- Pokemon: Let’s Go Pikachu/Eevee (Nintendo Switch): I have to be honest, even though I was vocally supportive of the idea, I could help but be initially trepidatious about this title. While I was excited for a reboot of the original generation Pokemon to come out on the first Nintendo system I’ve owned since my Gameboy Advance, the idea of introducing Pokemon Go! mechanics into the console game left me nervous. However, this game blew all my expectations away. Not only is an absolutely stunning visual remake of the original Pokemon world, but some of the added elements take the franchise to new and, in my opinion, more accessible and sensible territory. The introduction of seeing Pokemon roaming the wild (and the elimination of random encounters) was absolutely genius. It takes of the most aggressively inaccessible and confusing parts of the original RPG and both streamlines and modernizes the gameplay. Being able to swap Pokemon from your bag into the party anywhere and not having to find a computer also made this the game feel so much less like a chore, and more like an adventure. Other additions, such as shared party XP, and having your partner Pokemon learn the special moves, do the same. Even the elimination of wild pokemon battles, and the replacement with the Go! catching mechanics isn’t as dreadful as I anticipated. It adds a nice flow to the game and there are enough trainer battles that I feel like I’m not losing out on combat opportunities. While I would like to see a deeper game and a more engaging story, overall, if Let’s Go Pikachu/Eevee is indicative of where the franchise of Pokemon wants to head, I’m all aboard.
- Octopath Traveler (Nintendo Switch): Something about the JRPG’s of old is special. The pixel graphics, the 8-bit music, 100-hour stories, grind-y gameplay. Perhaps it’s with nostalgia and rose-tinted glasses that I see these things, but Octopath Traveler was a promise to reintroduce these things to a modern gaming environment, and it was a promised delivered. While nothing here is groundbreaking, it’s a modernization and refinement of the type of game I grew up on that made me fall in love with this title.
- Florence (iOS, Android): A mobile game on my list??? While I’m not as vocal of a critic about games in the mobile spheres as others, mobile games do carry a certain connotation that while I think there are exceptions, they have more or less earned. Florence however, is something unique. It’s not based on a gameplay loop meant to addict you then exploit you so you can continue to progress. It’s three dollars up front, but what you get is a gorgeous and moving experience that is unlike anything we have seen in this space. There’s not complex gameplay, no in-app purchases, no bright flashing gadgets or gizmos. It’s a story that will make you laugh, cry, and remember what it is like to fall in love. There’s something special about the emotional connection Florence makes with its players, and for $3 on your phone? It’s something everyone should experience.
- Jurassic World: Evolution (PS4, Xbox One, PC): There’s something about park simulators that has always struck a chord with me. Additionally, Jurassic Park (and dinosaurs more in general), has always been perhaps one of the greatest influences on my life. Mix those two together? Gold. There’s nothing overly complicated about the game, but it does add an element of chaos and unpredictability (on par for the chorus with the theme of the franchise) that most park simulators don’t have. The gameplay is simple and fairly streamlined, but it feels as big and rambunctious as any Roller Coaster Tycoon. It feels like a big-budget Jurassic Park game, and that’s the highest praise I could ever give something like this.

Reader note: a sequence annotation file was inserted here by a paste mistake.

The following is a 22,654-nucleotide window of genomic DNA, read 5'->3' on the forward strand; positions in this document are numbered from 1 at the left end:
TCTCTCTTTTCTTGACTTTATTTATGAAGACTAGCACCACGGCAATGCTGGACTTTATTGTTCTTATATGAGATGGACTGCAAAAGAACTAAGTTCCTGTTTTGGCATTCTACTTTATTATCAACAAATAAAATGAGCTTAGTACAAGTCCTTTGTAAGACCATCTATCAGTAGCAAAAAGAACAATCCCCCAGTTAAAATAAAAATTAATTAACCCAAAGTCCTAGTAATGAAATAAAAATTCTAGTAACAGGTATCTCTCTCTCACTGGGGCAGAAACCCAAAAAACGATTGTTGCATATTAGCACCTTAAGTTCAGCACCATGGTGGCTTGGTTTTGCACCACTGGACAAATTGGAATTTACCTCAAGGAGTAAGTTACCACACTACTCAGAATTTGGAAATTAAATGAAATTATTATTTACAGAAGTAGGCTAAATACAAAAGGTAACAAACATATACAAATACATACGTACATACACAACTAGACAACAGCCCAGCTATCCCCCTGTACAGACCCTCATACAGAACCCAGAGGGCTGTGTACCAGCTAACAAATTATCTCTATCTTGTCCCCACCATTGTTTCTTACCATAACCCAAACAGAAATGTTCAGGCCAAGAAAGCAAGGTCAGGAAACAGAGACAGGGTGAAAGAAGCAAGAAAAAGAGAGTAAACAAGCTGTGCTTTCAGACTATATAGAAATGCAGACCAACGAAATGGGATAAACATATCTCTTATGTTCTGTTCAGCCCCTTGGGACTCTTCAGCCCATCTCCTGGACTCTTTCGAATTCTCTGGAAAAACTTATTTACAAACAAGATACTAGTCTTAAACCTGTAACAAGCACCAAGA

- Monster Hunter: World (PS4, Xbox One, PC): Having never played a title in this series before, getting into Monster Hunter: World was rather a daunting task. There are A LOT of mechanics to this game, to the point where even now I’m not sure I can comfortably explain all of them. However, this game is loads of fun. Running around and tag teaming giant beasts with your party is an awfully rewarding experience, and there’s a lot in the game to make you feel like you’re continually progressing. The story is less than captivating, however, and if that is what you’re looking for in a big RPG, look somewhere else. However, if tight gameplay, smooth combat, cool monsters, and a gorgeous environment to explore are all you need, then this is the game for you.
- Red Dead Redemption 2 (PS4, Xbox One): This is the title I’ve spent the least amount of time with. There is this big, vibrant, and lively open world that certainly feels like the most real open world I’ve ever played in. The random encounters with wildlife, the long traversal, and the weather patterns all feel natural, and make it feel like you’re actually engaging in the cross-country journey. For me though, the story is lackluster. The thing that should be holding this game down and keeping me engaged on a deeper level just isn’t clicking for me. I feel no investment for Arthur Morgan. He doesn’t click with me as a character like the other protagonists do in the more story-central games on this list. While I’m enjoying the journey and can marvel at the technical achievement of this game. I can’t help but wonder how much more I would feel invested if I actually connected with the story on a deeper level. Red Dead Redemption 2 is still great, and I obviously have loved it thus far for it to make my list. But it’s not quite the powerhouse of a game I was anticipating, and hoping, for.
Honorable Mentions: Battlefield V, Super Mario Party, A Way Out, Sea of Thieves
Didn’t Get to Play: Ni No Kuni II: Revenent Kingdom, Frostpunk, Shadow of the Tomb Raider, Dragon Quest XI, Dead Cells, Moss, Tetris Effect, Beatsaber, Astrobot Rescue Mission, Assassin’s Creed Odessey, Celeste, Return of the Obra Dinn
Biggest Disappointments: Fallout 76, Mario Tennis Aces, Madden NFL 19
Most anticipated 2019 releases: Kingdom Hearts III, Y2K: A Postmodern RPG, Star Wars: Jedi: Fallen Order, Resident Evil 2, Anthem, Sekiro: Shadows Die Twice, The Division 2, Pokemon 2019, Control, Crackdown 3, Gears 5, Luigi’s Mansion 3, Man of Medan, Metro Exodus, The Outer Worlds, In the Valley of the Gods